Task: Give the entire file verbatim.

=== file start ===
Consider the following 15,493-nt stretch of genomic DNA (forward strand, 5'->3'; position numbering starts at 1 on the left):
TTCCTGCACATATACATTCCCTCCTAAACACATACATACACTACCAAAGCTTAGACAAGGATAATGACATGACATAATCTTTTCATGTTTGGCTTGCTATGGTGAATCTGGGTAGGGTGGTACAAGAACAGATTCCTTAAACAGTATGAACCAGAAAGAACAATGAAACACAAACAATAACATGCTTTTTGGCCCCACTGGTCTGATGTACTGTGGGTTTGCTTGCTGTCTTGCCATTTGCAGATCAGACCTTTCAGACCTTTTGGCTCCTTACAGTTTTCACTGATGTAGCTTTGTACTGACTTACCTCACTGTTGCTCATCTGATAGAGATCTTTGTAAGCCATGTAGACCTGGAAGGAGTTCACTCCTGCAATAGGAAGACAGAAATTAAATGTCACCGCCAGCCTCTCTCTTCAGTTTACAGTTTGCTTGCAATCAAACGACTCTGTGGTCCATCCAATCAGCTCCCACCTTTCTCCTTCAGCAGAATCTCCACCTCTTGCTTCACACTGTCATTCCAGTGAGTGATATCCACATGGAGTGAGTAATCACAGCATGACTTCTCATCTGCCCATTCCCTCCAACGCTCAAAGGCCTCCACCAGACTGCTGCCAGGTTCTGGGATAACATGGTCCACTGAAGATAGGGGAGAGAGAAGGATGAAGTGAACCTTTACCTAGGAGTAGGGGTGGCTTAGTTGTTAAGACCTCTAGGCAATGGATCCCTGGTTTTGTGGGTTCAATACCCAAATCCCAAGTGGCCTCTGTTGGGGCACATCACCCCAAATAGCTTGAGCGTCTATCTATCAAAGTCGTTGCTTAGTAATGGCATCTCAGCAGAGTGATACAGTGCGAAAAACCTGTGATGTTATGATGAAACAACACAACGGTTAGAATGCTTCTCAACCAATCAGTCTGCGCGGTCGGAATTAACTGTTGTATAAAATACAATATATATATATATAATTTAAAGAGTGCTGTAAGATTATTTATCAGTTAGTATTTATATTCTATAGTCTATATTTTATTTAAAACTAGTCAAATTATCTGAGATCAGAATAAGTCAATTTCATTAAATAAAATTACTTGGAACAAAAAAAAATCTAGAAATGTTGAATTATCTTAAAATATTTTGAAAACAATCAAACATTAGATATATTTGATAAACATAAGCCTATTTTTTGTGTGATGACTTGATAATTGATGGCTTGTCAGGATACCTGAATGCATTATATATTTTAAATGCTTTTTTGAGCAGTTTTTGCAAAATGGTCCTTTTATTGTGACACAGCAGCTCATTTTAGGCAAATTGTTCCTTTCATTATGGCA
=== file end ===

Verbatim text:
Consider the following 15,493-nt stretch of genomic DNA (forward strand, 5'->3'; position numbering starts at 1 on the left):
TTCCTGCACATATACATTCCCTCCTAAACACATACATACACTACCAAAGCTTAGACAAGGATAATGACATGACATAATCTTTTCATGTTTGGCTTGCTATGGTGAATCTGGGTAGGGTGGTACAAGAACAGATTCCTTAAACAGTATGAACCAGAAAGAACAATGAAACACAAACAATAACATGCTTTTTGGCCCCACTGGTCTGATGTACTGTGGGTTTGCTTGCTGTCTTGCCATTTGCAGATCAGACCTTTCAGACCTTTTGGCTCCTTACAGTTTTCACTGATGTAGCTTTGTACTGACTTACCTCACTGTTGCTCATCTGATAGAGATCTTTGTAAGCCATGTAGACCTGGAAGGAGTTCACTCCTGCAATAGGAAGACAGAAATTAAATGTCACCGCCAGCCTCTCTCTTCAGTTTACAGTTTGCTTGCAATCAAACGACTCTGTGGTCCATCCAATCAGCTCCCACCTTTCTCCTTCAGCAGAATCTCCACCTCTTGCTTCACACTGTCATTCCAGTGAGTGATATCCACATGGAGTGAGTAATCACAGCATGACTTCTCATCTGCCCATTCCCTCCAACGCTCAAAGGCCTCCACCAGACTGCTGCCAGGTTCTGGGATAACATGGTCCACTGAAGATAGGGGAGAGAGAAGGATGAAGTGAACCTTTACCTAGGAGTAGGGGTGGCTTAGTTGTTAAGACCTCTAGGCAATGGATCCCTGGTTTTGTGGGTTCAATACCCAAATCCCAAGTGGCCTCTGTTGGGGCACATCACCCCAAATAGCTTGAGCGTCTATCTATCAAAGTCGTTGCTTAGTAATGGCATCTCAGCAGAGTGATACAGTGCGAAAAACCTGTGATGTTATGATGAAACAACACAACGGTTAGAATGCTTCTCAACCAATCAGTCTGCGCGGTCGGAATTAACTGTTGTATAAAATACAATATATATATATATAATTTAAAGAGTGCTGTAAGATTATTTATCAGTTAGTATTTATATTCTATAGTCTATATTTTATTTAAAACTAGTCAAATTATCTGAGATCAGAATAAGTCAATTTCATTAAATAAAATTACTTGGAACAAAAAAAAATCTAGAAATGTTGAATTATCTTAAAATATTTTGAAAACAATCAAACATTAGATATATTTGATAAACATAAGCCTATTTTTTGTGTGATGACTTGATAATTGATGGCTTGTCAGGATACCTGAATGCATTATATATTTTAAATGCTTTTTTGAGCAGTTTTTGCAAAATGGTCCTTTTATTGTGACACAGCAGCTCATTTTAGGCAAATTGTTCCTTTCATTATGGCA